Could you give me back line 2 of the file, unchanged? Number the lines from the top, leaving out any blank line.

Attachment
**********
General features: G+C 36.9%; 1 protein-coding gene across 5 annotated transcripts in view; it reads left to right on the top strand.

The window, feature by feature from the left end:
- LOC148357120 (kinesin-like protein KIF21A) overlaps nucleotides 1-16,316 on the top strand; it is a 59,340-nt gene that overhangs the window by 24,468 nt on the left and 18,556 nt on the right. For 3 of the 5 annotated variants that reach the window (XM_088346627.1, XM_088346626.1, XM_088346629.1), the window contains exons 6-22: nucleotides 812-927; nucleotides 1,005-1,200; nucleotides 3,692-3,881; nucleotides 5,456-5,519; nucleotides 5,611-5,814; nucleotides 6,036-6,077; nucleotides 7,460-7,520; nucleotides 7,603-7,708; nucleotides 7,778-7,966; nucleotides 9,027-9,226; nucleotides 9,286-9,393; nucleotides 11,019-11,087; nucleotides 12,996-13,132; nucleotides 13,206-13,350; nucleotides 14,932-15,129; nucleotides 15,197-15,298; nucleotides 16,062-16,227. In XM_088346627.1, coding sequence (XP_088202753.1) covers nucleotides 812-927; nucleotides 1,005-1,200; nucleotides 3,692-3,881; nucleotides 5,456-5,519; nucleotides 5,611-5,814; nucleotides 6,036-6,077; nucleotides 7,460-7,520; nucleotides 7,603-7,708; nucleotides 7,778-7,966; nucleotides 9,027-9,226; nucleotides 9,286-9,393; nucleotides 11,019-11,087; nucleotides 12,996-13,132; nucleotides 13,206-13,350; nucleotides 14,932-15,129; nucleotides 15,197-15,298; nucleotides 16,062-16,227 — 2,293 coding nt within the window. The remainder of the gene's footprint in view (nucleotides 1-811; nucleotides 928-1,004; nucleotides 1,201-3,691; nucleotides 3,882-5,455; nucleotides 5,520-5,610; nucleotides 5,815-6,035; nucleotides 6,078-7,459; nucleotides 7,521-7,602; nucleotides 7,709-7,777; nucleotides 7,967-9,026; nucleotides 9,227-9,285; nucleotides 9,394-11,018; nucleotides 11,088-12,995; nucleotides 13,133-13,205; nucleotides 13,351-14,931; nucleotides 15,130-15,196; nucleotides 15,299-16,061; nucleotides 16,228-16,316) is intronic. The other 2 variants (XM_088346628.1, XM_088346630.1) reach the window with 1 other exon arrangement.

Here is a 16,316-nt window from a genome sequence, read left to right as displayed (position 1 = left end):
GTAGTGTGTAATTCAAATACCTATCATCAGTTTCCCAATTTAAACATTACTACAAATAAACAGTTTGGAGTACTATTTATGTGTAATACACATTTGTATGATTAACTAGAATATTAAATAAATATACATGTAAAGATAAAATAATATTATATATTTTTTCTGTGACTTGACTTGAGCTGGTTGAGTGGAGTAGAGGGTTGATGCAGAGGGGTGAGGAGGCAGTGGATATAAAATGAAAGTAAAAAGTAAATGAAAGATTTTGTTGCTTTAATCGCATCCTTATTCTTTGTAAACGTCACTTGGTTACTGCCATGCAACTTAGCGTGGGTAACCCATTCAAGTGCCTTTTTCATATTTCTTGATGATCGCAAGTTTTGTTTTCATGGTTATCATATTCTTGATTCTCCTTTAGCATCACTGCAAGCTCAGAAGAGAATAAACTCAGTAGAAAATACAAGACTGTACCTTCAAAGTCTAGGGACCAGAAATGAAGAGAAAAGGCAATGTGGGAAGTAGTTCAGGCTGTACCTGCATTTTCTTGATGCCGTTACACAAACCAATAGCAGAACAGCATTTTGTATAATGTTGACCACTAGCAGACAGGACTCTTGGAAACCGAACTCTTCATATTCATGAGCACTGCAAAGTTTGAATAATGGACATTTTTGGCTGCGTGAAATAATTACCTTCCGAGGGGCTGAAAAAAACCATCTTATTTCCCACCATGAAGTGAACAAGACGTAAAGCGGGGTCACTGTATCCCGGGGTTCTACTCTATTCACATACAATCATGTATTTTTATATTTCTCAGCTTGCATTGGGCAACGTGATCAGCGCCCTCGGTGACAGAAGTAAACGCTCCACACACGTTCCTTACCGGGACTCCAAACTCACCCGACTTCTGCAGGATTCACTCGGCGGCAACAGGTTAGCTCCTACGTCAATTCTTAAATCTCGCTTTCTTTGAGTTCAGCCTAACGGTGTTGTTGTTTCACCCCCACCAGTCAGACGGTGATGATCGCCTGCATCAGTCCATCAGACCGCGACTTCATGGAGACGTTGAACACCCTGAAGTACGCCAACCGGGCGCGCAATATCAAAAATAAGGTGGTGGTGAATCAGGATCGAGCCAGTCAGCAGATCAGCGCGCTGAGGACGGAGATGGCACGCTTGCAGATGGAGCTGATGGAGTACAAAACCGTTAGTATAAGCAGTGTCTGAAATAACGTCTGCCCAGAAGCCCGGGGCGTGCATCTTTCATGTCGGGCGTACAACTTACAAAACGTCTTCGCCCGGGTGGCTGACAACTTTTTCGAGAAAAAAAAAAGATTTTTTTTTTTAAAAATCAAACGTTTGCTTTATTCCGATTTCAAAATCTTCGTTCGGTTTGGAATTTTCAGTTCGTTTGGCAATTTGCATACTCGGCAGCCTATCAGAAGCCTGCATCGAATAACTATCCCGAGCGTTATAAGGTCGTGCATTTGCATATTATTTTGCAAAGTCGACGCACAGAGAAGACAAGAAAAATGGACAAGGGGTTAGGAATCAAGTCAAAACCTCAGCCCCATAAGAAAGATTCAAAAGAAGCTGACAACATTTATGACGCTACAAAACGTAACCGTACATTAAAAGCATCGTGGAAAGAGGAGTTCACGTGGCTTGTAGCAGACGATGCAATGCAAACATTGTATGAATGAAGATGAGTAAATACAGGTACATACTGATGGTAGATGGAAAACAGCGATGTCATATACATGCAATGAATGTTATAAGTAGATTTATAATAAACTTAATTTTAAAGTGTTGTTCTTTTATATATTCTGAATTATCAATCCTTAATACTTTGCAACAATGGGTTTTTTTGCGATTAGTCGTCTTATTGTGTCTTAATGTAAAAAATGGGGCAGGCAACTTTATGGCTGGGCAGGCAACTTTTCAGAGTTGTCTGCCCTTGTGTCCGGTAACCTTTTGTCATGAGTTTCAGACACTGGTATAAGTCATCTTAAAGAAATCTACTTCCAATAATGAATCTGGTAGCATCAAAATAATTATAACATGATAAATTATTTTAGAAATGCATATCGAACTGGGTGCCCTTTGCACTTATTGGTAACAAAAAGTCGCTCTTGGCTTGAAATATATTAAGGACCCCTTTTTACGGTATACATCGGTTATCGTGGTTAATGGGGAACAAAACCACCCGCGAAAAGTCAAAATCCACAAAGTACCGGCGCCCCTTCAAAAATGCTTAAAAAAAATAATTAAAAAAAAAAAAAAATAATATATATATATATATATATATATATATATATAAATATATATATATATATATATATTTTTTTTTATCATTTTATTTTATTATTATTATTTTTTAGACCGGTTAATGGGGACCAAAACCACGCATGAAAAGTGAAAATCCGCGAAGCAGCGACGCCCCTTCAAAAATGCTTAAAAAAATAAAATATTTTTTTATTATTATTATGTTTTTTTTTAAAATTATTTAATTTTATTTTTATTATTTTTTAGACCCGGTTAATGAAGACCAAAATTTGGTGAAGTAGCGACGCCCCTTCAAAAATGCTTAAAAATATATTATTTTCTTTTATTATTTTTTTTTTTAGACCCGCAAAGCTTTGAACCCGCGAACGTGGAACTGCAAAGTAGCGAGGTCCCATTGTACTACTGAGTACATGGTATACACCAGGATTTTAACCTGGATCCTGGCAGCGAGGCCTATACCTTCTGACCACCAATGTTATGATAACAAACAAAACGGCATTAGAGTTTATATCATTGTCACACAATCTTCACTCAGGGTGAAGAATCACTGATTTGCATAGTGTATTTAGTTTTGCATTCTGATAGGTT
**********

The window, feature by feature from the left end: